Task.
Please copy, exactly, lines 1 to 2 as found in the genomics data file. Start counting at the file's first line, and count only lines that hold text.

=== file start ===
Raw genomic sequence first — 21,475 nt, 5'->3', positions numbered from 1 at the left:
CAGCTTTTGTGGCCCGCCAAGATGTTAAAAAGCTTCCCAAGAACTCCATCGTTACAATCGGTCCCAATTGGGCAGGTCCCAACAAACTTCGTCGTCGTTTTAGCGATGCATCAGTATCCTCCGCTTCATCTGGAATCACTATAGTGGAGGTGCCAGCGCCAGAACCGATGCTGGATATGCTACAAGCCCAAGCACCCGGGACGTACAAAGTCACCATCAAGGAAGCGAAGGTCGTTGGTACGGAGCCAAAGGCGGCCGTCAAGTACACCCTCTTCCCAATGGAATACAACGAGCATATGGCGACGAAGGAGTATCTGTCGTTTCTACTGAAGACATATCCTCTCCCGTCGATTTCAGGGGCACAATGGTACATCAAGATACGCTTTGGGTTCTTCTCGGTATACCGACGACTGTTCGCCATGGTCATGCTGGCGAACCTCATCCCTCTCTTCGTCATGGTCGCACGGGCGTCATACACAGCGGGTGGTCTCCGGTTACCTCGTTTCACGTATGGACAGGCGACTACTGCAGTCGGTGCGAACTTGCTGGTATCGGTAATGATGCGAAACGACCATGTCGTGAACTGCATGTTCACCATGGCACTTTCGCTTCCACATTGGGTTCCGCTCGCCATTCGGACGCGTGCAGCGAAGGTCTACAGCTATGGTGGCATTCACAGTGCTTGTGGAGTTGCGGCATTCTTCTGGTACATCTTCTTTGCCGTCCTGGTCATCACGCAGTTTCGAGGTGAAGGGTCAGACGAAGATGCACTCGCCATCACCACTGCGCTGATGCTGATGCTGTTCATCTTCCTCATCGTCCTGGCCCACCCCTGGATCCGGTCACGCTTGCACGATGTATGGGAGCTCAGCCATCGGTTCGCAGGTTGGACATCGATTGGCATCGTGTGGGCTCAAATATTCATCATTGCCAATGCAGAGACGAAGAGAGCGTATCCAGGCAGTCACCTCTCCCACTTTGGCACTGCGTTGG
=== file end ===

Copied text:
Raw genomic sequence first — 21,475 nt, 5'->3', positions numbered from 1 at the left:
CAGCTTTTGTGGCCCGCCAAGATGTTAAAAAGCTTCCCAAGAACTCCATCGTTACAATCGGTCCCAATTGGGCAGGTCCCAACAAACTTCGTCGTCGTTTTAGCGATGCATCAGTATCCTCCGCTTCATCTGGAATCACTATAGTGGAGGTGCCAGCGCCAGAACCGATGCTGGATATGCTACAAGCCCAAGCACCCGGGACGTACAAAGTCACCATCAAGGAAGCGAAGGTCGTTGGTACGGAGCCAAAGGCGGCCGTCAAGTACACCCTCTTCCCAATGGAATACAACGAGCATATGGCGACGAAGGAGTATCTGTCGTTTCTACTGAAGACATATCCTCTCCCGTCGATTTCAGGGGCACAATGGTACATCAAGATACGCTTTGGGTTCTTCTCGGTATACCGACGACTGTTCGCCATGGTCATGCTGGCGAACCTCATCCCTCTCTTCGTCATGGTCGCACGGGCGTCATACACAGCGGGTGGTCTCCGGTTACCTCGTTTCACGTATGGACAGGCGACTACTGCAGTCGGTGCGAACTTGCTGGTATCGGTAATGATGCGAAACGACCATGTCGTGAACTGCATGTTCACCATGGCACTTTCGCTTCCACATTGGGTTCCGCTCGCCATTCGGACGCGTGCAGCGAAGGTCTACAGCTATGGTGGCATTCACAGTGCTTGTGGAGTTGCGGCATTCTTCTGGTACATCTTCTTTGCCGTCCTGGTCATCACGCAGTTTCGAGGTGAAGGGTCAGACGAAGATGCACTCGCCATCACCACTGCGCTGATGCTGATGCTGTTCATCTTCCTCATCGTCCTGGCCCACCCCTGGATCCGGTCACGCTTGCACGATGTATGGGAGCTCAGCCATCGGTTCGCAGGTTGGACATCGATTGGCATCGTGTGGGCTCAAATATTCATCATTGCCAATGCAGAGACGAAGAGAGCGTATCCAGGCAGTCACCTCTCCCACTTTGGCACTGCGTTGG